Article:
A mere six months ago, Mr. Tsipras and his radical leftist party, Syriza, campaigned on an anti-austerity platform that relied heavily on the attractiveness of confrontational discourse. Given their impressive eagerness to rise to power, one would assume that they would have prepared some sort of a contingency plan in the event where European partners would not yield to their demands. Either that never was the case or, if they did have something in the works, it probably was not reliable enough.
Their shortcomings in foresight can also be traced in the events that preceded and followed the July 5 referendum. The government had no means of dealing with the European Central Bank’s failure to maintain the money supply in the Greek banking system. It dithered for far too long, while the potential of the plebiscite, supposedly an instrument in the broader context of the negotiations with the creditors, was not harnessed. Instead and perhaps ironically, the NO/OXI win only succeeded in making the Prime Minister realise the full extent of his mishandling of the situation.
Mr. Tsipras eventually brought Greece to a dead-end, due to his government’s lack of planning, inexperience, naivety, and the hubris of over-estimating its own strength. Given the inability to adjust in a timely fashion to the requirements of shrewd governance, one may even claim that Mr. Tsipras’ spectacular U-turn after the referendum was ultimately good for his own country and Europe in general, albeit at a great cost for all sides involved.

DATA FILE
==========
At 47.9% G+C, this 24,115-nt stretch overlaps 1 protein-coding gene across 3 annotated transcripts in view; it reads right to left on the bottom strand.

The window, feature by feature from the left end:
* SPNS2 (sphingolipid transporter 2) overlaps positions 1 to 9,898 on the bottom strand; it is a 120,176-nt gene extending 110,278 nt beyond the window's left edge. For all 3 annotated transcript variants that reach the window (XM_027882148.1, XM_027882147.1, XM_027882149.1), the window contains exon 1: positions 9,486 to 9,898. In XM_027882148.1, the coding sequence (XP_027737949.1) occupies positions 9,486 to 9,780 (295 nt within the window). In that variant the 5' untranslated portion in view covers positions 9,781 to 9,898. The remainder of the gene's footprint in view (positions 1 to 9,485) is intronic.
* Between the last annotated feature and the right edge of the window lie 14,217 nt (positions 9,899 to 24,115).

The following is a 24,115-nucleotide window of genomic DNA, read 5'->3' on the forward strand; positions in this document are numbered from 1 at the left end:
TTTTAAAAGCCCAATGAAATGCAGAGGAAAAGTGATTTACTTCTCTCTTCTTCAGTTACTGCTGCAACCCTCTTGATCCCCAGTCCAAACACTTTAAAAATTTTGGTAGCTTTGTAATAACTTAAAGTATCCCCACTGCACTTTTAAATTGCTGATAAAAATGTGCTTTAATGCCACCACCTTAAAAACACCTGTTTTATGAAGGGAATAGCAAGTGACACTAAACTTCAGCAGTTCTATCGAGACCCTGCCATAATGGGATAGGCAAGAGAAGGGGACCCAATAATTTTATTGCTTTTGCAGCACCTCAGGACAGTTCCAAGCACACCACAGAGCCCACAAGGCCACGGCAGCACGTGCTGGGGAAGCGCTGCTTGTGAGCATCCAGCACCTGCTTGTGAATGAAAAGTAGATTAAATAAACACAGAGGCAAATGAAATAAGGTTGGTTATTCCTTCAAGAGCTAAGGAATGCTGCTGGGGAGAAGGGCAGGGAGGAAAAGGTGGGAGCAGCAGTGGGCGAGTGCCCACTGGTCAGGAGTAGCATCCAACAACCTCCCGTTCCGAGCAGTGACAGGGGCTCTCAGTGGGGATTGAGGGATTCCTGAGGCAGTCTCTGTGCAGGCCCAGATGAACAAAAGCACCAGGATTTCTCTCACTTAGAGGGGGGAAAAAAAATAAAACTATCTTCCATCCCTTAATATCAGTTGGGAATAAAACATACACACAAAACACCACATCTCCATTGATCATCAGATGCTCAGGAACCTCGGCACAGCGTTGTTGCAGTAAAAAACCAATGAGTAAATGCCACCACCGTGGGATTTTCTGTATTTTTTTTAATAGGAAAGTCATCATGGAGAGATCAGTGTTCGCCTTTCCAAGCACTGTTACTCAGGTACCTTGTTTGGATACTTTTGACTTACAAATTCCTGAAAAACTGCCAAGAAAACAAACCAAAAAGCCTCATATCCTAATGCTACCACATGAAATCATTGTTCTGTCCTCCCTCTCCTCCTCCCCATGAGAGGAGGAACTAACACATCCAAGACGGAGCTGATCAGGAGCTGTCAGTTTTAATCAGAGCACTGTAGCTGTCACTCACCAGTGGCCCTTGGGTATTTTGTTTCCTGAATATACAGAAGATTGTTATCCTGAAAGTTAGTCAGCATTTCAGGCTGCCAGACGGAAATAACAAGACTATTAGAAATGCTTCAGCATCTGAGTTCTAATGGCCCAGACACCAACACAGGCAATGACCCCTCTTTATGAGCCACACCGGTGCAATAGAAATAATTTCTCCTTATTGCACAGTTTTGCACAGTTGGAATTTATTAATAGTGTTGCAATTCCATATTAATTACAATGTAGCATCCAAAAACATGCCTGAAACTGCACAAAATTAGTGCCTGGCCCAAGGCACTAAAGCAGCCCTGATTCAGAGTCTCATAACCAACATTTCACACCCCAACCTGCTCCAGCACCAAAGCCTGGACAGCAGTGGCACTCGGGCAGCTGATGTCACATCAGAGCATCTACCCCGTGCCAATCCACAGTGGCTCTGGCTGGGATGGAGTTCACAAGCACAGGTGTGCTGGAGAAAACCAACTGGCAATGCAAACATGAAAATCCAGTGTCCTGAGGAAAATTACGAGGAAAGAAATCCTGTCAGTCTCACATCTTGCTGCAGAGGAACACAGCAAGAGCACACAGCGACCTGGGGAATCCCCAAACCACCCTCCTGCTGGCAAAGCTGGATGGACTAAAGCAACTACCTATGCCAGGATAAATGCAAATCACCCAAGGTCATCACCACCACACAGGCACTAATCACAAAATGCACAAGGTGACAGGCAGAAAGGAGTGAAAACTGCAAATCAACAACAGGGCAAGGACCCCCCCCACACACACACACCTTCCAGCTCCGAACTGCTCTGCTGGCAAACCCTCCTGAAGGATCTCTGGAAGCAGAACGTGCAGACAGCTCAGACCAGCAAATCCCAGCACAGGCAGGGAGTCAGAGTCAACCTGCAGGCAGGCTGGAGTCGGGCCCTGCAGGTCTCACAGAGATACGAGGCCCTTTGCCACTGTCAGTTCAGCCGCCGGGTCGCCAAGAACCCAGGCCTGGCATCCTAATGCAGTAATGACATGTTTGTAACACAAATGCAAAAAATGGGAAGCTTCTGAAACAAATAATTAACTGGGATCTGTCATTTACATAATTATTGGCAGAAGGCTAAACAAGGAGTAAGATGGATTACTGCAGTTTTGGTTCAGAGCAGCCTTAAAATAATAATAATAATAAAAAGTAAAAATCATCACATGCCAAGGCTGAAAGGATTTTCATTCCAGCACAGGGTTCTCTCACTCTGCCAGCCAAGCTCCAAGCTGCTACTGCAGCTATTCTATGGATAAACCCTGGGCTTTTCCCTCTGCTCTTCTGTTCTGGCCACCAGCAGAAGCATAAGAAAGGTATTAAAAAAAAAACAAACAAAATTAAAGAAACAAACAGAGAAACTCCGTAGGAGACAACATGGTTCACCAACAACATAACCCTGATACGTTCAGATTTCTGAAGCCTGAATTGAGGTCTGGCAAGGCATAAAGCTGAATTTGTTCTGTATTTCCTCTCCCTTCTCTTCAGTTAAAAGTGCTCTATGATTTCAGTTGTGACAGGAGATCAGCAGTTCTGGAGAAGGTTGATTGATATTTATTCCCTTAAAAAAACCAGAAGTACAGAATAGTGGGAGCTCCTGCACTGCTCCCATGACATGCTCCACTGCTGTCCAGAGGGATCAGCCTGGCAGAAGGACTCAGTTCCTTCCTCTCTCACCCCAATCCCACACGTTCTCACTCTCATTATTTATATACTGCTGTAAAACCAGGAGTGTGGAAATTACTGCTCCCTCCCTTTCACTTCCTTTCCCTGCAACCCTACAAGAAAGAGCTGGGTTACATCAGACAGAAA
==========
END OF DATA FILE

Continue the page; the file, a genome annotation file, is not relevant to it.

Change comes with strategy
The lesson to be drawn for leftists or progressives across Europe—present author included—is, I believe, two-fold:
- be grounded: if we really are prepared to challenge the European Union’s status quo in this era of Realism, we need to be fully prepared for the staunch opposition of the powers that be;
- be programmatic: vision guides our conduct but cannot shape the technical aspects of it, suggesting that we need to have a clear and precise understanding of the context in which we operate, and be aware of the feasibility of the policies we propose.
Syriza was delusional and ill prepared for the task. Rhetoric is crucial to one’s success, but it only is actionable—indeed desirable—when backed by concrete plans.